- Order and secure a copy of the police information package that details the allegations against you in advance of the bail hearing. This allows the lawyer to make meaningful representations to the court about why you should be released on bail.
- Conduct either an in-person or teleconference bail hearing to secure your release.
When you attend your bail hearing, the Judge will consider the following factors:
- Is detention necessary to secure your attendance in court?
- Is detention necessary to protect the public from a substantial risk of re-offence?
- Is detention necessary in all the circumstances to maintain confidence in the administration of justice?
Rest assured, we will work to not only secure your release but also to ensure the least restrictive set of bail conditions (including the minimum cash deposit).
In order for our lawyers to secure less stringent conditions, the Judge will need to be satisfied that you will attend court as required and that you pose no significant risk of harm to the public. The Judge may be hesitant to release you due to concerns with your willingness to obey release conditions, but it is not impossible.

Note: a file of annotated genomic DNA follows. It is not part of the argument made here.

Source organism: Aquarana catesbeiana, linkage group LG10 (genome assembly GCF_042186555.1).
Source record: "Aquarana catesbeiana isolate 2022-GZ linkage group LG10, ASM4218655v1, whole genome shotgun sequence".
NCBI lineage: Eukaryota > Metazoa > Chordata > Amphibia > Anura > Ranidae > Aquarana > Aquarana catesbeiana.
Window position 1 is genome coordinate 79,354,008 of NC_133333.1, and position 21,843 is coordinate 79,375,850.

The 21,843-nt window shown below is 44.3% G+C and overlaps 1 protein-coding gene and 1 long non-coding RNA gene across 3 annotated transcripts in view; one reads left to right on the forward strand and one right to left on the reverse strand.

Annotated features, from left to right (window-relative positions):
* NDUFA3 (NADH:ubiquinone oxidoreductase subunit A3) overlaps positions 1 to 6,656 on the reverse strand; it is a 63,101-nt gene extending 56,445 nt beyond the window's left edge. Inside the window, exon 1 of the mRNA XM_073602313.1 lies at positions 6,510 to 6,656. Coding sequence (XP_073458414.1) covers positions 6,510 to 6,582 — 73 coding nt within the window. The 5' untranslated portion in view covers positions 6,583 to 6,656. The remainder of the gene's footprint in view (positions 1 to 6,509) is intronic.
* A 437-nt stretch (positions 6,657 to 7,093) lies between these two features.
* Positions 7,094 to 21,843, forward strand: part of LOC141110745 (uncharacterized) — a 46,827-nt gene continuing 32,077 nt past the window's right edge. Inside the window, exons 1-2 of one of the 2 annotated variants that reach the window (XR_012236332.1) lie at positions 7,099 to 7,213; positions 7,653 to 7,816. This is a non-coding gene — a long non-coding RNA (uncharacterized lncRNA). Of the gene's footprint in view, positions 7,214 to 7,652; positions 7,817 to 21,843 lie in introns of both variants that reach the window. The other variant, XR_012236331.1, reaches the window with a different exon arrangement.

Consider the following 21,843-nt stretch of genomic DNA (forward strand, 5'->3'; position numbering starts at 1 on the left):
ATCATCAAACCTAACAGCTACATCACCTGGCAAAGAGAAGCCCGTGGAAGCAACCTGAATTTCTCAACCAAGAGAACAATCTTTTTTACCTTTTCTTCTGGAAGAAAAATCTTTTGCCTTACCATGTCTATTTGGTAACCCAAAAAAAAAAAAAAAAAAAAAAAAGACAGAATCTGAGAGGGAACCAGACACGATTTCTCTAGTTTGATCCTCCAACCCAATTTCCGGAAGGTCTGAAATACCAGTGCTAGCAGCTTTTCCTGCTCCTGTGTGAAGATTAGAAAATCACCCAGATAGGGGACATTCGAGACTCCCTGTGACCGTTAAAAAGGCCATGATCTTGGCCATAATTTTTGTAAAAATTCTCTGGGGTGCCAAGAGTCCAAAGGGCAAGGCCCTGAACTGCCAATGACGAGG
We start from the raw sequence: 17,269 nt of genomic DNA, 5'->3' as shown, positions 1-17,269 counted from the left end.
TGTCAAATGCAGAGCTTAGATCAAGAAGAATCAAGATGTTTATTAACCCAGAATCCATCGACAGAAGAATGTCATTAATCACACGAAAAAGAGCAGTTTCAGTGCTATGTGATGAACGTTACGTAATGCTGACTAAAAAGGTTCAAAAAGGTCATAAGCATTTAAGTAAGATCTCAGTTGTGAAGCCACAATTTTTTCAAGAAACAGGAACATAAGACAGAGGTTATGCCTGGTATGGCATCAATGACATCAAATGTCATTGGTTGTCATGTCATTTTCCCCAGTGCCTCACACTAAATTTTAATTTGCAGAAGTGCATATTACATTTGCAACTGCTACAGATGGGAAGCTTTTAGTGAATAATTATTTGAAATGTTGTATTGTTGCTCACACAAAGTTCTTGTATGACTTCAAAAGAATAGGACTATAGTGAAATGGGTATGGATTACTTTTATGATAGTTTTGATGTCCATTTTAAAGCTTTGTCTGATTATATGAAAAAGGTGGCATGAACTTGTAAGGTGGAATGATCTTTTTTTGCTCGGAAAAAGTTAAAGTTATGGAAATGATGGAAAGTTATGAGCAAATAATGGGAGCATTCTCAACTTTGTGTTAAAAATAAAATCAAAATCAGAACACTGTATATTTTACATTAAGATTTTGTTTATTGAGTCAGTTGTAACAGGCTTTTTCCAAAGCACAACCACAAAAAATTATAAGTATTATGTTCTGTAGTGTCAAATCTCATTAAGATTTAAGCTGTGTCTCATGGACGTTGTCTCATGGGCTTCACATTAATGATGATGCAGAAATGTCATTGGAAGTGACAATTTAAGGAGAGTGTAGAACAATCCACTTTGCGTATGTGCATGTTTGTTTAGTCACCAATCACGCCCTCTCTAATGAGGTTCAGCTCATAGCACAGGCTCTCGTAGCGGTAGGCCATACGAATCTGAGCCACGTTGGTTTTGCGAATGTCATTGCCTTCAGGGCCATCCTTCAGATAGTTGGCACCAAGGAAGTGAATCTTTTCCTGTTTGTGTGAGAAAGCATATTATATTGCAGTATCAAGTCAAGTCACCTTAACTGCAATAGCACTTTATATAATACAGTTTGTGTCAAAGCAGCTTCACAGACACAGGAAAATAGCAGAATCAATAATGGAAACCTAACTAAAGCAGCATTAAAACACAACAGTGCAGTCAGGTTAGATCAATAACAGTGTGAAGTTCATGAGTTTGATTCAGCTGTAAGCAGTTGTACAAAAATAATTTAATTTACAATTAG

Our lawyers are often successful at persuading the Crown Prosecutor in charge of bail to let our clients out. If we can’t convince the Prosecutor, we can conduct a formal bail hearing and work to convince the Court. Even if you are ultimately detained, we can appeal that decision on very short notice through a bail review, which is conducted at the Court of Queen’s Bench of Saskatchewan
Where can I pay for bail for obstructing a peace officer charges in Saskatchewan?
If you or a loved one are charged with obstructing a police officer in Saskatchewan and granted bail, you may be required to provide a cash deposit to secure release. The cash deposit can be paid at any courthouse in Saskatchewan.
The Regina court registry is open from 8:30 – 4:30 (closed from 12 p.m. to 1 p.m.), Monday to Friday.
The contact details of the registry office at the Regina Courthouse are as follows:
Regina Provincial Court Office
1815 Smith St.
Regina, SK S4P 2N5
The Saskatoon court registry is open from 8:30 – 4:30, Monday to Friday.
The contact details of the registry office at the Saskatoon Courthouse are as follows:
Saskatoon Provincial Court Office
220 – 19th St. East
Saskatoon, SK S7K 0A2